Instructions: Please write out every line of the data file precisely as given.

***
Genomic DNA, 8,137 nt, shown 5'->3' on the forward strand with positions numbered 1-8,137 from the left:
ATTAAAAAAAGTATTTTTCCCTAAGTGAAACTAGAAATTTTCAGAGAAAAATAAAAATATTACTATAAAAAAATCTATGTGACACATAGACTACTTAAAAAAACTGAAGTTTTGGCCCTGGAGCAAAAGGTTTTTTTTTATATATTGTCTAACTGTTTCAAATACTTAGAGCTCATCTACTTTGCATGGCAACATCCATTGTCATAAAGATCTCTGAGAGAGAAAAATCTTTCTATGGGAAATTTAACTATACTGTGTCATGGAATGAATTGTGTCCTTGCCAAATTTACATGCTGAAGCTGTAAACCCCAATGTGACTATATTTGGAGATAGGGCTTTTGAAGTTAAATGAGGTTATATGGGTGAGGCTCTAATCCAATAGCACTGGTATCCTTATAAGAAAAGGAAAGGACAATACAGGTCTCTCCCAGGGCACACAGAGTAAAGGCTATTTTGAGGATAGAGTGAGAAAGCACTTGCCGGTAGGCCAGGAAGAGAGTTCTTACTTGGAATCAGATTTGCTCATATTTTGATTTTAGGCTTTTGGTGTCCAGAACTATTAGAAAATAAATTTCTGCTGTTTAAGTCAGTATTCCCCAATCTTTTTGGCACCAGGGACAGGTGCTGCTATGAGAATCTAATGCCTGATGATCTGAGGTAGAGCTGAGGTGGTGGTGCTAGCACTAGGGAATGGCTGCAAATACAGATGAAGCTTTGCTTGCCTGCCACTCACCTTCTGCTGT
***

Genomic DNA, 8,137 nt, shown 5'->3' on the forward strand with positions numbered 1-8,137 from the left:
ATTAAAAAAAGTATTTTTCCCTAAGTGAAACTAGAAATTTTCAGAGAAAAATAAAAATATTACTATAAAAAAATCTATGTGACACATAGACTACTTAAAAAAACTGAAGTTTTGGCCCTGGAGCAAAAGGTTTTTTTTTATATATTGTCTAACTGTTTCAAATACTTAGAGCTCATCTACTTTGCATGGCAACATCCATTGTCATAAAGATCTCTGAGAGAGAAAAATCTTTCTATGGGAAATTTAACTATACTGTGTCATGGAATGAATTGTGTCCTTGCCAAATTTACATGCTGAAGCTGTAAACCCCAATGTGACTATATTTGGAGATAGGGCTTTTGAAGTTAAATGAGGTTATATGGGTGAGGCTCTAATCCAATAGCACTGGTATCCTTATAAGAAAAGGAAAGGACAATACAGGTCTCTCCCAGGGCACACAGAGTAAAGGCTATTTTGAGGATAGAGTGAGAAAGCACTTGCCGGTAGGCCAGGAAGAGAGTTCTTACTTGGAATCAGATTTGCTCATATTTTGATTTTAGGCTTTTGGTGTCCAGAACTATTAGAAAATAAATTTCTGCTGTTTAAGTCAGTATTCCCCAATCTTTTTGGCACCAGGGACAGGTGCTGCTATGAGAATCTAATGCCTGATGATCTGAGGTAGAGCTGAGGTGGTGGTGCTAGCACTAGGGAATGGCTGCAAATACAGATGAAGCTTTGCTTGCCTGCCACTCACCTTCTGCTGT